CBI expects interest rates to rise in early 2015

The business group has increased its growth forecast from 2.6% to 3%, but warns of 'unsustainable' house price rises and meddling politicians.

by Rachel Savage
Last Updated: 12 May 2014

As the economic recovery continues to settle into a groove, the debate over when Bank of England governor Mark Carney will finally start to raise interest rates rumbles on. The CBI were the latest to set out their two cents on the issue this morning, hiking their growth forecast and pushing their prediction of a rates rise forward to the start of next year.

The business lobby group now thinks the economy will expand 3% this year, up from its previous prediction of 2.6%, and 2.7% in 2015, compared to 2.5%. That extra dose of optimism prompted them to shift forward when they think Carney will put up interest rates to 0.75%, to the first quarter of 2015.

Rates have been at a record low of 0.5% since March 2009, the longest period of unchanged central bank policy since the 1940s.

CBI director general John Cridland, presumably glad to talk shop after an embarrassing u-turn on its declaration of support for Scotland staying in the Union a couple of weeks ago, said the group ‘expect the recovery to broaden’. The group expects businesses to invest 8.3% more this year, above its previous prediction of 6.6% back in February and a contraction of 3.7% last year.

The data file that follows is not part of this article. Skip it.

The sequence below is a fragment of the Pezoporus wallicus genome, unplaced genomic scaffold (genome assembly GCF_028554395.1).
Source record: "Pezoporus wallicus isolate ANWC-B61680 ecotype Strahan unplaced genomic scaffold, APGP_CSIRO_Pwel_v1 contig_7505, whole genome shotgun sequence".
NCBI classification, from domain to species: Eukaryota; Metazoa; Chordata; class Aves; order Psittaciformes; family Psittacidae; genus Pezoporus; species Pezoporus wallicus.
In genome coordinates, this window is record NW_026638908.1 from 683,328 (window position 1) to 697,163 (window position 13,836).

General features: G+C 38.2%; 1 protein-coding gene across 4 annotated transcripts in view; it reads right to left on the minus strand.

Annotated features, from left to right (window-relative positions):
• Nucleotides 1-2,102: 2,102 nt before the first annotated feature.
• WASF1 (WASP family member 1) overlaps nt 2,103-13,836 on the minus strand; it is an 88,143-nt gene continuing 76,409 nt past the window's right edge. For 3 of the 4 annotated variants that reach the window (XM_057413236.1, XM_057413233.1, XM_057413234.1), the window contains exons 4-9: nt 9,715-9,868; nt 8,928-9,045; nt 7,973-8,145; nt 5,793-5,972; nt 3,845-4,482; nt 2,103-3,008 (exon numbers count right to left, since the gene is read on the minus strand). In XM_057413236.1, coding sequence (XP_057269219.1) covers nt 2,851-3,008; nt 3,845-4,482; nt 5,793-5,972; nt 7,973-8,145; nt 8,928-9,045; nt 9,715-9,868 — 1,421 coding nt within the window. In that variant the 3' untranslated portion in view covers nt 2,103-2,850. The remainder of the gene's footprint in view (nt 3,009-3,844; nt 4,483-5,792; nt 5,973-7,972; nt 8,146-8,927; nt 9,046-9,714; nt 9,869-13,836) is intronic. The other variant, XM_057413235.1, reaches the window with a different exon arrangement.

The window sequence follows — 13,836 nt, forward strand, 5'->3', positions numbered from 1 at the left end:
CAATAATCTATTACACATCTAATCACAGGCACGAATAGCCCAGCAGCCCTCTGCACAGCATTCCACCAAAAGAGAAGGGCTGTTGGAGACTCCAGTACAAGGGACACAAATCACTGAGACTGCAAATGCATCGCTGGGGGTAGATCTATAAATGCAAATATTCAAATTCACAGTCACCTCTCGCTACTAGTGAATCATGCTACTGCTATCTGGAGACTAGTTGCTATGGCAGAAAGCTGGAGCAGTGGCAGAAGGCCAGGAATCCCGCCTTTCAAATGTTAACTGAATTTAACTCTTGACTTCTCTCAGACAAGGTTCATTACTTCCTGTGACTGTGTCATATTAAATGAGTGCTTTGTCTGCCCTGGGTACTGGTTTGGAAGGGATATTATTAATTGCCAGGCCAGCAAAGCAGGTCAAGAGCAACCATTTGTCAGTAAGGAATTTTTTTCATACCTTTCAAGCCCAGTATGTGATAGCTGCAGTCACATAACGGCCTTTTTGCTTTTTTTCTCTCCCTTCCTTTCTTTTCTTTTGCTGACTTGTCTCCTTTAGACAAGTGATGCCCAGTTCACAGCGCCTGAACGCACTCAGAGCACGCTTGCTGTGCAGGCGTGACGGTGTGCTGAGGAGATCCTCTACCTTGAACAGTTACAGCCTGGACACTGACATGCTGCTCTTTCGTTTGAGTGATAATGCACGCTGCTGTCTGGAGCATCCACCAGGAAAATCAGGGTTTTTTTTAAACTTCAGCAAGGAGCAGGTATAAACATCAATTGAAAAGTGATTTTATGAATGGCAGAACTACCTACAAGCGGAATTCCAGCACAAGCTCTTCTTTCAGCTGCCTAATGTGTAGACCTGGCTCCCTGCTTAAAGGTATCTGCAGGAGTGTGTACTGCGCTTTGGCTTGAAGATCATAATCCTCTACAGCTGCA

That’s good news for a more sustainable sort of economic growth, as opposed to debt-fuelled consumer spending. However, Cridland said the group ‘remain alert to the risks posed by unsustainable house price inflation’, which he noted has ‘reached double digits on some measures’.  The divide within the UK is pretty stark too: prices are 25% above their 2008 peak in foreign cash-flush London, compared to 2% below that outside the capital.

The CBI also had some strong words for politicians sizing up for the general election next year. ‘Political positioning must not be allowed to stifle investment, whether it’s an unrealistic immigration target, unjustified interventions into specific markets, flirting with leaving the European Union, delaying vital long-term infrastructure projects or restricting labour market flexibility,’ said policy director Katja Hall.

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